The traditional view: separate disorders SLI Dyslexia Studied by Studied byspeech and language educators/ therapists psychologists
In fact, literacy problems are verycommon in children with SLI Haynes and Naidoo (1991): Survey of children attending a special school for SLI Only 7 of 82 children were free of reading problems. On leaving school, with a mean age of 11.5 years, the mean reading age was 8.5 years, despite intensive intervention. Conti-Ramsden, Botting, Simkin, and Knox (2001): 11-year-olds with SLI 77% were impaired (more than 1.0 standard deviation below age level) on single word reading, and 98% scored this poorly on a test of reading comprehension.
Reasons for reading difficulties• Early idea of word blindness• Common belief that dyslexia is a visual disorder – problems with reversing b/d etc.• Little support for this: • Most visual symptoms are more consequence than cause • Just a minority of children affected by genuine visual stress
How do you read an unfamiliar word? Convert letters into sounds to achieve pronunciation CAMEL /k/+/a/+/m/+/ε/+/l/ “camel”
This type of decoding requires ability to process speech sounds = phonological ability • Phonological awareness: identifying the individual sounds in words • Matching letters and sounds • Blending sounds into words • Phonological memory – keeping sounds in memory
Phonological awareness: harder than it seems! We think of words as composed of individual sounds p i n
In fact, the sounds we hear aremerged in the speech signal p i nIf you take an auditory signal and try tochop it up to correspond to the sounds, itdoes not work!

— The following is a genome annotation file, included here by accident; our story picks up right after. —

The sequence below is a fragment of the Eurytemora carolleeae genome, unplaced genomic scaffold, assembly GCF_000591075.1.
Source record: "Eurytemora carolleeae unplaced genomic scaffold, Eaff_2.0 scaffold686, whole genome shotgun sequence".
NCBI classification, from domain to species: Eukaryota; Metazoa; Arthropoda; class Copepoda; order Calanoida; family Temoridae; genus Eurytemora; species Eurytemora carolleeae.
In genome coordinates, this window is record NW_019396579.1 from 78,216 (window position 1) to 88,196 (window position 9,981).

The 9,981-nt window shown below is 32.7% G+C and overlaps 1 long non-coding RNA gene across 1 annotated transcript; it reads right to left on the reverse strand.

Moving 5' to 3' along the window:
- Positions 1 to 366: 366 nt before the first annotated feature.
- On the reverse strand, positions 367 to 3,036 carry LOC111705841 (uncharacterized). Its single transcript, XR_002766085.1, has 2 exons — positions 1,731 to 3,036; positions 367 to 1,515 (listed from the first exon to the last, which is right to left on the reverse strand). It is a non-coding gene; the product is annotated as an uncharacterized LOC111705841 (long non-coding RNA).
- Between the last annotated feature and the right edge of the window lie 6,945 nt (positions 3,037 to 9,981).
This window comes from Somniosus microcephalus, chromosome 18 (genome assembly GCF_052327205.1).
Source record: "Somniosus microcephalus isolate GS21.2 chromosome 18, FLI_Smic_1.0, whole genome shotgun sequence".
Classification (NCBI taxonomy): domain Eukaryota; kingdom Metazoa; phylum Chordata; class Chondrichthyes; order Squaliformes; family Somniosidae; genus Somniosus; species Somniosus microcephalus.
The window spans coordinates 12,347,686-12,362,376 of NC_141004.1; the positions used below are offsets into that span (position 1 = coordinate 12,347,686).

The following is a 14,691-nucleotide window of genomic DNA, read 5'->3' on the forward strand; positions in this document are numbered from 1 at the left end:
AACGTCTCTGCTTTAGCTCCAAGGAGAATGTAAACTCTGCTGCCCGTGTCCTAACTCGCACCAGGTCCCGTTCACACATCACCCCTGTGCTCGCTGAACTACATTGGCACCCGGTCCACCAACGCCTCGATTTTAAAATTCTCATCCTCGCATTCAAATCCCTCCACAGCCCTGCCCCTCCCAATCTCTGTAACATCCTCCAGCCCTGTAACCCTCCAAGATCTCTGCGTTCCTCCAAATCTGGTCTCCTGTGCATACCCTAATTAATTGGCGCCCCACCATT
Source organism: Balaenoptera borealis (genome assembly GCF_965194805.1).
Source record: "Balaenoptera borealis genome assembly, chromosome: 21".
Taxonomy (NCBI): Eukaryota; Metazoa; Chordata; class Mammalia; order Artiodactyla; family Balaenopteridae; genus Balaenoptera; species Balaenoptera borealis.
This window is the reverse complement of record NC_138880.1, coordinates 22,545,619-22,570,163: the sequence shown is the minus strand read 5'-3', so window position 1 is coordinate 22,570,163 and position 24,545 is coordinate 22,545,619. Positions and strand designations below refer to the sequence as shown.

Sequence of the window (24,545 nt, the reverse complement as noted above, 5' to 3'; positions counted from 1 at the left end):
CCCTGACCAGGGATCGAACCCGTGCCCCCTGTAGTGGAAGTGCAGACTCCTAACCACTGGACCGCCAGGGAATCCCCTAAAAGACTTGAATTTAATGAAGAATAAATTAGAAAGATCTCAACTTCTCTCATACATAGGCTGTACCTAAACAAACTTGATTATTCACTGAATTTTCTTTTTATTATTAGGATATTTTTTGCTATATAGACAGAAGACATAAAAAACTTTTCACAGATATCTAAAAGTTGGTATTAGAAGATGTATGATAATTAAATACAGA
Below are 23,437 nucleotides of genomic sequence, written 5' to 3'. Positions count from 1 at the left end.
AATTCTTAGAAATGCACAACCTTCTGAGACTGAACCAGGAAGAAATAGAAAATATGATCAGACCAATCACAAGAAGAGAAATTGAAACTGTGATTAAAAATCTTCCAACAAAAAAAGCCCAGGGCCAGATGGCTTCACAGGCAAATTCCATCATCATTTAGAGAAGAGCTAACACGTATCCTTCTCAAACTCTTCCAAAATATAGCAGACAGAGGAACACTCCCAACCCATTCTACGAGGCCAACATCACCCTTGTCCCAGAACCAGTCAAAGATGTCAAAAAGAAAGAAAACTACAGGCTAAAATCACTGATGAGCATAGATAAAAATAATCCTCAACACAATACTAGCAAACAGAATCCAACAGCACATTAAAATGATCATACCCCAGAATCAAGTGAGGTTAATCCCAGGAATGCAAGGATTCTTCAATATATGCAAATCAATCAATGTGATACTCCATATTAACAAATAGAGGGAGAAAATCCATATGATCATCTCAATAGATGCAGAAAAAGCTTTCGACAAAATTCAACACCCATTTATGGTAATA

Acoustic signal corresponding to "heed, hid, head, had, hod, hawed, hood, whod”.Note that there is no clear division between the three sounds in each word, and noconsistency in the signal corresponding to initial ‘h’ or final ‘d’ From: http://www.cog.jhu.edu/courses/325-f2004/ladefoged/course/contents.html
Young children have difficulty hearing thatdifferent words have the same sounds Adults find this task easy, but many preschoolers find it hard: (Show child a puppet): This is ‘Wug’. He likes things that sound like his name. Which do you think he will choose? The cake, the jug, the leaf or the boat?
More complex phonologicalawareness taskDelete, add or re-arrange sounds inwords, involves memory as well asidentifying sounds, e.g. "Spoonerisms" E.g.,Reverse the initial sounds of "Mick Jagger" -> "Jick Magger"
Children with SLI who are poor atreading often find spelling especiallyhard, and their errors may indicatephonological problems To spell an unfamiliar word need to: • Break it down into sounds • Match each sound to a letter • Write down each letter while remembering the other sounds
Many children with SLI have problems with phonological processing linked to reading problems Same kind of difficulty is often seen in children diagnosed with dyslexiaCatts, H. W. (1993). The relationship between speech-language impairmentsand reading disabilities. Journal of Speech and Hearing Research, 36, 948-958.
• May interventions have been designed to help tackle phonological problems and can be used for children with SLI • But important to note that for many children with SLI, there may also be poor language comprehension, which will also be a barrier to literacy – (will be covered in another video!)Snowling, M. J., & Hulme, C. (2012). Interventions for childrens language andliteracy difficulties. International Journal of Language & Communication Disorders,47(1), 27–34. doi: 10.1111/j.1460-6984.2011.00081.x